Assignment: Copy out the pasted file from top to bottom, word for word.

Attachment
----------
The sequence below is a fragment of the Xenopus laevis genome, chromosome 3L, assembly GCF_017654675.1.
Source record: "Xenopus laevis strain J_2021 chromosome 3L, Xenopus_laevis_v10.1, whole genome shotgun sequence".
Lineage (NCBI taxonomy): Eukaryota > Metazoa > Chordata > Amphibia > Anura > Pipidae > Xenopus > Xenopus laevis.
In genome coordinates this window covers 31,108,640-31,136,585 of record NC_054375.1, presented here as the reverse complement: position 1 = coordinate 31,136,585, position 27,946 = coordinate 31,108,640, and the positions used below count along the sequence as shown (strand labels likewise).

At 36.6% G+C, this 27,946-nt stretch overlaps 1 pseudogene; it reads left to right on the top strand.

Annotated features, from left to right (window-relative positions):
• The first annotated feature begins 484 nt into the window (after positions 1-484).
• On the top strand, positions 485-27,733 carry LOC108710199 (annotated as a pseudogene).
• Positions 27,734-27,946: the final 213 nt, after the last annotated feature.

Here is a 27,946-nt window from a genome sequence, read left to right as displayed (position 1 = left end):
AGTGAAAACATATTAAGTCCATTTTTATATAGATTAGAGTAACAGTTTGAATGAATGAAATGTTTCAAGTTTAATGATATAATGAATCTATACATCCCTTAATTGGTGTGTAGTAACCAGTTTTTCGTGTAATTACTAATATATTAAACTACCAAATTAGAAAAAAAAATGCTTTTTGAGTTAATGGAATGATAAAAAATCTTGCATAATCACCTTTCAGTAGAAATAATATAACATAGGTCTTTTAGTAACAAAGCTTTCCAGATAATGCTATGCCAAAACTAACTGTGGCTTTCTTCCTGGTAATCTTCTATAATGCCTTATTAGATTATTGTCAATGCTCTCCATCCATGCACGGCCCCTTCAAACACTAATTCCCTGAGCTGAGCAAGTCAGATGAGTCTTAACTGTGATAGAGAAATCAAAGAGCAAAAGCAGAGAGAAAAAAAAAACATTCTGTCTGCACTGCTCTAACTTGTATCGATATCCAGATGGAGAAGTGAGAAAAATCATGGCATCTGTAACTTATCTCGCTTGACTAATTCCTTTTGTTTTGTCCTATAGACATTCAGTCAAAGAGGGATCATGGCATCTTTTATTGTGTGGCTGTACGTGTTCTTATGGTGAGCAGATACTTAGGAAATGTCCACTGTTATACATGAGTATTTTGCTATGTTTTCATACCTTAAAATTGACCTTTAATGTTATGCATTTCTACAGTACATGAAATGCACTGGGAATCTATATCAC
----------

The sequence below is a fragment of the Xenopus laevis genome, chromosome 3L, assembly GCF_017654675.1.
Source record: "Xenopus laevis strain J_2021 chromosome 3L, Xenopus_laevis_v10.1, whole genome shotgun sequence".
Lineage (NCBI taxonomy): Eukaryota > Metazoa > Chordata > Amphibia > Anura > Pipidae > Xenopus > Xenopus laevis.
In genome coordinates this window covers 31,108,640-31,136,585 of record NC_054375.1, presented here as the reverse complement: position 1 = coordinate 31,136,585, position 27,946 = coordinate 31,108,640, and the positions used below count along the sequence as shown (strand labels likewise).

At 36.6% G+C, this 27,946-nt stretch overlaps 1 pseudogene; it reads left to right on the top strand.

Annotated features, from left to right (window-relative positions):
• The first annotated feature begins 484 nt into the window (after positions 1-484).
• On the top strand, positions 485-27,733 carry LOC108710199 (annotated as a pseudogene).
• Positions 27,734-27,946: the final 213 nt, after the last annotated feature.

Here is a 27,946-nt window from a genome sequence, read left to right as displayed (position 1 = left end):
AGTGAAAACATATTAAGTCCATTTTTATATAGATTAGAGTAACAGTTTGAATGAATGAAATGTTTCAAGTTTAATGATATAATGAATCTATACATCCCTTAATTGGTGTGTAGTAACCAGTTTTTCGTGTAATTACTAATATATTAAACTACCAAATTAGAAAAAAAAATGCTTTTTGAGTTAATGGAATGATAAAAAATCTTGCATAATCACCTTTCAGTAGAAATAATATAACATAGGTCTTTTAGTAACAAAGCTTTCCAGATAATGCTATGCCAAAACTAACTGTGGCTTTCTTCCTGGTAATCTTCTATAATGCCTTATTAGATTATTGTCAATGCTCTCCATCCATGCACGGCCCCTTCAAACACTAATTCCCTGAGCTGAGCAAGTCAGATGAGTCTTAACTGTGATAGAGAAATCAAAGAGCAAAAGCAGAGAGAAAAAAAAAACATTCTGTCTGCACTGCTCTAACTTGTATCGATATCCAGATGGAGAAGTGAGAAAAATCATGGCATCTGTAACTTATCTCGCTTGACTAATTCCTTTTGTTTTGTCCTATAGACATTCAGTCAAAGAGGGATCATGGCATCTTTTATTGTGTGGCTGTACGTGTTCTTATGGTGAGCAGATACTTAGGAAATGTCCACTGTTATACATGAGTATTTTGCTATGTTTTCATACCTTAAAATTGACCTTTAATGTTATGCATTTCTACAGTACATGAAATGCACTGGGAATCTATATCAC